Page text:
If the user knows from some source what the correlation really is, that should override the estimated correlation obtained from a formula. The formula provides the upper end of what is possible given the two reliabilities but those are estimates. In the example given, since  the correlation between the IQ and the achievement (.47) was known,  it was used. The example is something like using the PIQ versus a reading test (correlation .47) versus using the VIQ versus a reading test (correlation .65).

Use this link for Tables for the Reliability

Finally, the score must be turned back into a Standard Score with a mean of 100 and a standard deviation of 15. This is done by multiplying the "regressed Z" by the standard deviation and adding 100 to the result.

Predicted achievement score =

or

15*(Correlation*((Ability-100)/15))+100

This regressed score provides the examiner with a different point for comparison. Comparing the expected score with the actual score gives a better idea of the magnitude of the difference between the scores obtained. When Kate obtained an IQ score of 90 and an achievement score of 74 her 16-point difference was considered non-significant. However, she was expected (using the regression formula) to obtain an achievement score of 95, not 90. This increases the simple difference from 16 points to 21 points. We still don’t know if this new 21-point difference is large enough to be considered a ‘severe discrepancy.’ For that determination, a different formula is needed.

Magnitude of Difference required at .05 level =

1.96*15*(SQRT(1-(Correlation^2)))-1.65*((15*SQRT(1-(Correlation^2))*

SQRT(1-((RAbility)+(RAchievement*(Correlation^2))-(2*(Correlation^2)))/(1-(Correlation^2)))))

Thank heavens for computers!!

The first part of this monstrous equation:

1.96*15*(SQRT(1-(Correlation^2))

sets the level of our decision making to the 95% confidence (z=1.96) and then determines the Standard Error of Estimate for the obtained score. The second part of the equation:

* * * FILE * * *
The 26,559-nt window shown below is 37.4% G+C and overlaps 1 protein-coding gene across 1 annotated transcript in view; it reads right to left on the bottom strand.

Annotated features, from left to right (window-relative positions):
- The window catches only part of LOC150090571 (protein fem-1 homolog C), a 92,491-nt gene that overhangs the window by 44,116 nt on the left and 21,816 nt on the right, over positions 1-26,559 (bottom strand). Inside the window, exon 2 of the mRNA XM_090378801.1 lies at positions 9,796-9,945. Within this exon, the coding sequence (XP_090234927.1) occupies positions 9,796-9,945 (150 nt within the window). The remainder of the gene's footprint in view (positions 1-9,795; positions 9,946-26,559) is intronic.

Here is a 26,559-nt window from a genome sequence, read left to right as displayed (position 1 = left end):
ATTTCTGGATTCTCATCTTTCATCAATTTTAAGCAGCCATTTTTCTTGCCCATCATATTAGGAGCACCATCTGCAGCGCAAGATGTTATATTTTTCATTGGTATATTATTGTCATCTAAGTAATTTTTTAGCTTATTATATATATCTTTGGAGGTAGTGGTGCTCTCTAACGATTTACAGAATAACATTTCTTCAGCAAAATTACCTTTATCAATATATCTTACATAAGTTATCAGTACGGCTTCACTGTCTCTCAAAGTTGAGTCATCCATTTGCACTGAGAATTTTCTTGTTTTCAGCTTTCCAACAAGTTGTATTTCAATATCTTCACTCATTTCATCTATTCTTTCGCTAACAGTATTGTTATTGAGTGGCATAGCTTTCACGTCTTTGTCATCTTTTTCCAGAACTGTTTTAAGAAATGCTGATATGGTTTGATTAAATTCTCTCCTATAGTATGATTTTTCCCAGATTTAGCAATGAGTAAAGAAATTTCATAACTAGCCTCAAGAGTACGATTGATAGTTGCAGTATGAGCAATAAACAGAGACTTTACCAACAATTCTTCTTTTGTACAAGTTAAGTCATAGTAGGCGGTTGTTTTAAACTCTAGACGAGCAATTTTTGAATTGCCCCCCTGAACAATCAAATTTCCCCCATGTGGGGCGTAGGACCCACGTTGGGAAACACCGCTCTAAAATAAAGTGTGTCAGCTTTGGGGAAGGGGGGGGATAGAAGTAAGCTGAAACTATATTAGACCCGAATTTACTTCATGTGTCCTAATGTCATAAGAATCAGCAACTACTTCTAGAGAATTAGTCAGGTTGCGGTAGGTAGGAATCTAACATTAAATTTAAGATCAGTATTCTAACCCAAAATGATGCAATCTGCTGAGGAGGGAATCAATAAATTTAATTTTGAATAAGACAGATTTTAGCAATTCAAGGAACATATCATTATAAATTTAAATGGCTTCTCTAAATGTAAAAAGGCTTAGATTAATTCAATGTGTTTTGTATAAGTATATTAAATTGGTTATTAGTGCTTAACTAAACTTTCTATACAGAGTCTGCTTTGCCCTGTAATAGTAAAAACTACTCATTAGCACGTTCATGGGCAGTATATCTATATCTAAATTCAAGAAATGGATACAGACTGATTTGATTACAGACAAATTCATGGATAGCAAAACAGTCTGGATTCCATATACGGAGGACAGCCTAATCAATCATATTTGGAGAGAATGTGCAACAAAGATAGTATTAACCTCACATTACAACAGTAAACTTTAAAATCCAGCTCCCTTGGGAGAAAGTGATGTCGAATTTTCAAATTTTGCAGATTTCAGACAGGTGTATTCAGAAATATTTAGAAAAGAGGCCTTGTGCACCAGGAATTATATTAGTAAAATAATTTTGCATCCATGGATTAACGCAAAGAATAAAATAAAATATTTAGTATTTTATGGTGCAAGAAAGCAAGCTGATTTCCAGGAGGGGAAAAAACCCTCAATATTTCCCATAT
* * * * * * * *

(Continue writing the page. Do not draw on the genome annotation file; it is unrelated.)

-1.65*((15*SQRT(1-(Correlation^2))*SQRT(1-((RAbility)+(RAchievement*(Correlation^2)) -(2*(Correlation^2)))/(1-(Correlation^2))))

reduces the final cut-off score by subtracting the standard error of the relevant difference score. The end result is a statistically justifiable ‘severe discrepancy’ upon which to make clinical decisions.

When a psychologist doesn’t bother to struggle with the true identification problems, the result can be an over-identification of children as disabled when they are not. This increases the caseloads of the school and the individual staff, as well as making the whole label of "Learning Disability" into a meaningless catch-all. It must also be noted that even when a child does have a severe discrepancy between ability and achievement, this by itself does not constitute a diagnosis. It is a necessary, but insufficient factor, to be used in the determination.

For a wonderful explanation of this and other issues see:

Reynolds, C. R. Conceptual and technical problems in learning disability diagnosis, (Chapter 24) in Handbook of Psychological and Educational Assessment of Children: Intelligence and Achievement (Reynolds & Kamphaus) (1990) Guilford Press 

A copy of the template for determining severe discrepancy using this method is available.

To download template press here.

Please send me an email if you download the template. I will be happy to answer any questions you may have. Please do not distribute the template to anyone else.